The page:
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The six most effective ways to be your own game changer PDF Print E-mail
Written by Joe Carroll   

Image"There are no good or bad industries to be in today. There are good and bad companies within all industries." This statement was made by John Case, former president of The La-Z-Boy Chair Company at the recent Furniture/Today Leadership Conference.

Case left La-Z-Boy in 2004 to become president of Electrolux, a well-established manufacturer of vacuum cleaners that was ailing financially. He wanted to see if the same business principles he had learned during his 25 years in the furniture industry could be applied to a completely unrelated industry. The answer was a resounding yes. Electrolux's profits increased ten-fold in just four years. Case believes that any company can prosper and grow by following a simple plan that is executed with discipline and sticking by its goals.

Today, many companies believe the only way to increase profits is by cutting costs. Their formula is: "revenue minus cutting costs = profits." The result of this strategy is that you lower your standards for achieving success. You cannot cut your way to success. Case then shared what he considers to be the six most direct and effective ways for your company to have a game changing experience.

1. Ask yourself, "What is our product?" You may answer "furniture" or you may choose to list every product in your line. The correct approach is to break down the products you sell so that you can plan a competitive strategy for each category. Start with a blank piece of paper. Make a list of the product categories you offer (bedroom furniture, dining room, etc.). Then make a list of the categories you do not offer. You will son understand why is approach is valuable.

2. What markets do we serve? Where do you market your products? Typically we reply, "By the types of dealers we sell or by the type of consumer who buys our product." Your sales team may describe your market by the distribution channels you sell to. Your marketing team will tell you that they are selling to certain consumer demographics. You cannot successfully develop a marketing strategy unless you have an understanding of both these segments. It is very important that you reach a common consensus with both sales and marketing.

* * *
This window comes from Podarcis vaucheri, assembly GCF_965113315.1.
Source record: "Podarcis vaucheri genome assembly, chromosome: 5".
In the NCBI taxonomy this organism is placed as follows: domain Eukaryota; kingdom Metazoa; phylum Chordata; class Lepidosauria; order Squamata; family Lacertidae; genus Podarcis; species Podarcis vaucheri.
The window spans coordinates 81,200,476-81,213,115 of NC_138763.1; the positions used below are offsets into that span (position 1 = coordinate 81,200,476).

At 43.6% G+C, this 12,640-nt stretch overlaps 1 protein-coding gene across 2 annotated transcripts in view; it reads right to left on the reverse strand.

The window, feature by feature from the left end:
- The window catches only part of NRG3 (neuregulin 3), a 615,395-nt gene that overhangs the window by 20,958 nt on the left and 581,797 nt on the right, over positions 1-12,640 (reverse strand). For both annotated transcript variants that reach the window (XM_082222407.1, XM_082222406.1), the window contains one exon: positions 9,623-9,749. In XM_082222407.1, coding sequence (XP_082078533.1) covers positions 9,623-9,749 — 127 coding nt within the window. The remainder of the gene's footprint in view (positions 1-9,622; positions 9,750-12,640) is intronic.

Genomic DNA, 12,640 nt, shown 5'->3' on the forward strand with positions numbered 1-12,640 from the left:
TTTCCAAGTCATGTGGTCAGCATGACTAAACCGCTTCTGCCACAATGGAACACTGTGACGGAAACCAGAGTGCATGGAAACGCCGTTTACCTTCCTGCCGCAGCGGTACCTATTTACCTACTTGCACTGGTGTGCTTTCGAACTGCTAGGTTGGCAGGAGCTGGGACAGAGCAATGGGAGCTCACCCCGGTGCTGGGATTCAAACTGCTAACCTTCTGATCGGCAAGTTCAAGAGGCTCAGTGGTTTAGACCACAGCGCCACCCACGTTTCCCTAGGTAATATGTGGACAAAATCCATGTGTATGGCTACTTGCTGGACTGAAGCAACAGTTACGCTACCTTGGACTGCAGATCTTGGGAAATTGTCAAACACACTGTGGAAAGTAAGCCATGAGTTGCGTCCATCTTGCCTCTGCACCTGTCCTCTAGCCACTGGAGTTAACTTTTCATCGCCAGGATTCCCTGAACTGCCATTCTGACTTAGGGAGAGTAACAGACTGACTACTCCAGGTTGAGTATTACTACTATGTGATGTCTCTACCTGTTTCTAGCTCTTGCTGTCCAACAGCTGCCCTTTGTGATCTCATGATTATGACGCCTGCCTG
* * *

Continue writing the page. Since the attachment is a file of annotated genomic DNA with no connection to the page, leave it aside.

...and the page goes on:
Take a sheet of paper and make a grid composed of vertical columns crossed by horizontal lines to create boxes. In each column across the top of the grid list each of the distribution channels you sell (for example, independent retailers, discount stores, regional chain stores). Then, from top to bottom of the page, on the left margin, list each of the products you sell. You will then have created a separate box for each product you sell and the distribution channel you sell it to.

Ask the following questions: What are our sales in each box? What is our profit margin in each box? Where do we need to spend our time and money? Many companies will discover that they have been cutting expenses across the board rather than in the "box" where sales and profits are not up to your expectations. Now, the most important question is what do you do to increase sales in the most profitable segments of your business?

3. What are your key capabilities? Once you have determined the product categories and types of customers that have the greatest profit potential, ask yourself "What if this were our only business?" The answer is: become an expert in that field. To accomplish this, Case recommends hiring outside experts. Don't rely on your present personnel; they've already got enough to do. Don't tell the people you hire what to do. Let them take a fresh look at your company. This is an opportunity to innovate new products or new ways to sell them.

4. Develop common goals for your company. Planning is simple - it's the execution that's difficult. The bigger a company grows the harder it becomes to know what is going on at every level of the company. The goals of the company must be understood by every employee and everyone must be held accountable for carrying out the company goals. It is most important to stay focused.

There is a German proverb that says, "The main thing is keeping the main thing the main thing." Another proverb states, "If you chase two rabbits, both will escape."

5. How do you achieve your goals once you have established them? Never tell people how to do things. Left to their own creativity they will almost always surprise you with their goals. Keep it simple. If you choose no more than three goals that everyone is dedicated to achieving you are more likely to succeed.

6. How will we work together and support one another to achieve our goals? Integrity is a key element. We have seen many business scandals this past decade. Dishonesty and corruption among both companies and individuals appear to be more commonplace than ever. Your customers are looking for companies they can trust.

Alan Simpson, the U.S. senator from Wyoming, said, "If you have integrity nothing else matters. If you don't have integrity nothing else matters."

A Japanese proverb states, "The reputation of a thousand years may be destroyed by the actions of one hour."

If you want to change the direction your company is going you can. There is more risk today in not doing anything. It's all about making choices and then decisions.  Do you want to do something dramatic? Lock yourself and your team in room and don't leave until you have come up with a common decision on your goals.

Joe Carroll, former publisher of Furniture/Today, is an international marketing consultant. He can be reached at .

 

     

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